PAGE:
On February 2, Christians began to light candles. Today, at Christian churches across the world, people light candles and walk in procession; they walk toward the light, even in the deep mid-winter, as we will here at the Cathedral this afternoon.

Something in our human condition will always long and lean for light. We yearn for its energy, especially when we miss it the most, in the bleak mid-winter. Somehow or another, strangely enough, our secular Groundhog Day is also associated with the longing for this light! We are wondering just how long it will be before Spring comes. Will the groundhog see his shadow or not? Is there sunshine on Groundhog Day—too early—or not?

I have no idea whether all the bellwether groundhogs across the United States will see their shadows on this February 2 or not.  Instead, I carry a handy little poem, which I always use when the weather turns unpleasant:

Whether the weather be mild
or whether the weather be not,
Whether the weather be cold
or whether the weather be hot,

We'll weather the weather
whatever the weather,
Whether we like it or not.

And, no matter who actually wins the Super Bowl tonight, all of our country is strangely warmed on Super Bowl Sunday gathering in parties, and watching the festivities.

But in the Christian Church, we are celebrating the Light of the World! And, today, just as people are making one last run to the grocery store, stocking up for the Super Bowl game, many Christian churches will observe Candlemas and the Presentation. They will light every candle they can find, a ritual that symbolizes the Light of Christ in the world.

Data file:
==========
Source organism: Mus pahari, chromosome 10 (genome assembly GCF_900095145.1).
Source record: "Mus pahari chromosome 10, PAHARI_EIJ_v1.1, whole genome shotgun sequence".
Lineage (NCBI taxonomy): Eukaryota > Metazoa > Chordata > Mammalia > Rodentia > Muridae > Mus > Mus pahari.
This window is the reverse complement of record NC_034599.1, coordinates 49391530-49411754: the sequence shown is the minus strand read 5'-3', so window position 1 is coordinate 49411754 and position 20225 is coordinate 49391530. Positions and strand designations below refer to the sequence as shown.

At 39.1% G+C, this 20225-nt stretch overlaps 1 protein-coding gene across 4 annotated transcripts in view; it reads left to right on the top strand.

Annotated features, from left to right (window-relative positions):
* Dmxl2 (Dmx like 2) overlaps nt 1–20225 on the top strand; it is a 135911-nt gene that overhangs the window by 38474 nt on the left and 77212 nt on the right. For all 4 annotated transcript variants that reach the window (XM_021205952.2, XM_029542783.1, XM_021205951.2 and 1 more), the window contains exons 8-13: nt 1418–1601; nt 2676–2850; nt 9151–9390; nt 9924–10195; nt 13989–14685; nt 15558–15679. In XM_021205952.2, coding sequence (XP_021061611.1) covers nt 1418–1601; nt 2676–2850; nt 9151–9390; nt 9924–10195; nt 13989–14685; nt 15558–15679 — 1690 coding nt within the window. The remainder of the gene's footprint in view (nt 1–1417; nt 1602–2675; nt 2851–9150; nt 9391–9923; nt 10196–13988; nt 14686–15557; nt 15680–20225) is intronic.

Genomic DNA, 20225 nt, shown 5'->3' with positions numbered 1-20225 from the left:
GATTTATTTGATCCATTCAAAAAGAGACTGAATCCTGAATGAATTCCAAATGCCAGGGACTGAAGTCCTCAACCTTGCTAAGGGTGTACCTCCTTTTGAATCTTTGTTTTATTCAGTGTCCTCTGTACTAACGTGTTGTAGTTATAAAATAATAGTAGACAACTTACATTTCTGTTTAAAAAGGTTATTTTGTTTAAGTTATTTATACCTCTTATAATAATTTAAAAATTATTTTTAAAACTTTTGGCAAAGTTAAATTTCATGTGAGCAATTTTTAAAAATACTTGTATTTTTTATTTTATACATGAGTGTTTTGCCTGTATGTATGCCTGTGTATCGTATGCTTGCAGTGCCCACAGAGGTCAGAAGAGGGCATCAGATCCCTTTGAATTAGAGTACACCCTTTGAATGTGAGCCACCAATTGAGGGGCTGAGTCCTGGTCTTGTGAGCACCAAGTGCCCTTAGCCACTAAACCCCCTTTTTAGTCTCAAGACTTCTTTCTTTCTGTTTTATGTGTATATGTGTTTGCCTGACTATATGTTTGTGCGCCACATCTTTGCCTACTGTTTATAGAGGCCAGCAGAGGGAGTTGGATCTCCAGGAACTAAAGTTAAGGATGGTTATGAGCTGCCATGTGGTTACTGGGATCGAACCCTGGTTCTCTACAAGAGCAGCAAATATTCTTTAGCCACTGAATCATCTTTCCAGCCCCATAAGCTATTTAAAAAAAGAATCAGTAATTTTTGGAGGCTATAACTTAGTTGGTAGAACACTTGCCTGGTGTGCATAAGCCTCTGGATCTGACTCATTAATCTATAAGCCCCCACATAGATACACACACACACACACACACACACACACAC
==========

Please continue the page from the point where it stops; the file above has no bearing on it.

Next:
It is still wintertime; but today our world has turned toward spring. Yes, there will be more cold snaps. There may even be an ice storm. But the earth has now turned around the sun toward spring. The Church hopes the same thing about life today. Perhaps our health is bad right now. Perhaps our finances seem bleak right now. Maybe we are frustrated and disgusted by our national politics. Maybe it is winter. But in this darkness, God turns toward light, toward health.

I encourage us, then, to present ourselves to this God of Light. Like Mary and Joseph, present yourselves and your offspring to God in the holy temple today. Come to that place—the Church!—which has preserved and proclaimed light even during the darkest times. Light your candles today, either literally or figuratively.

Sometimes, it seems we are waiting an eternity for the darkness to dissipate. It looks like Simeon, and certainly Anna, had been going to the temple for many years, searching, before they finally recognized that light had come. Maybe like waiting for the groundhog to come out in the winter. Maybe like waiting for our home team to get to the Super Bowl. Maybe like yearning for our particular political persuasion to prevail.

But, we are speaking of the Light of Christ – bigger, of course, so much larger than our games and even our politics. It was the Light of Christ who came to Simeon and Anna! The light of Christ comes to the faithful. And the light of Christ also comes through the faithful.

One of great ways that Jesus described himself was as the Light, the Light of the World. But Jesus also told us that we, we ourselves, are the light of the world. It’s not Groundhog Day or Super Bowl Sunday that brings true light to the world. It’s not even the great traditions and customs of the church, though each of those events plays its part. The true light is us – you and me—and how we behave during all these events. You are the light of the world; let your light shine before others, so that they may see your good works and give glory to your Father in heaven.

AMEN.

The Very Reverend Samuel G. Candler
Dean of the Cathedral of St. Philip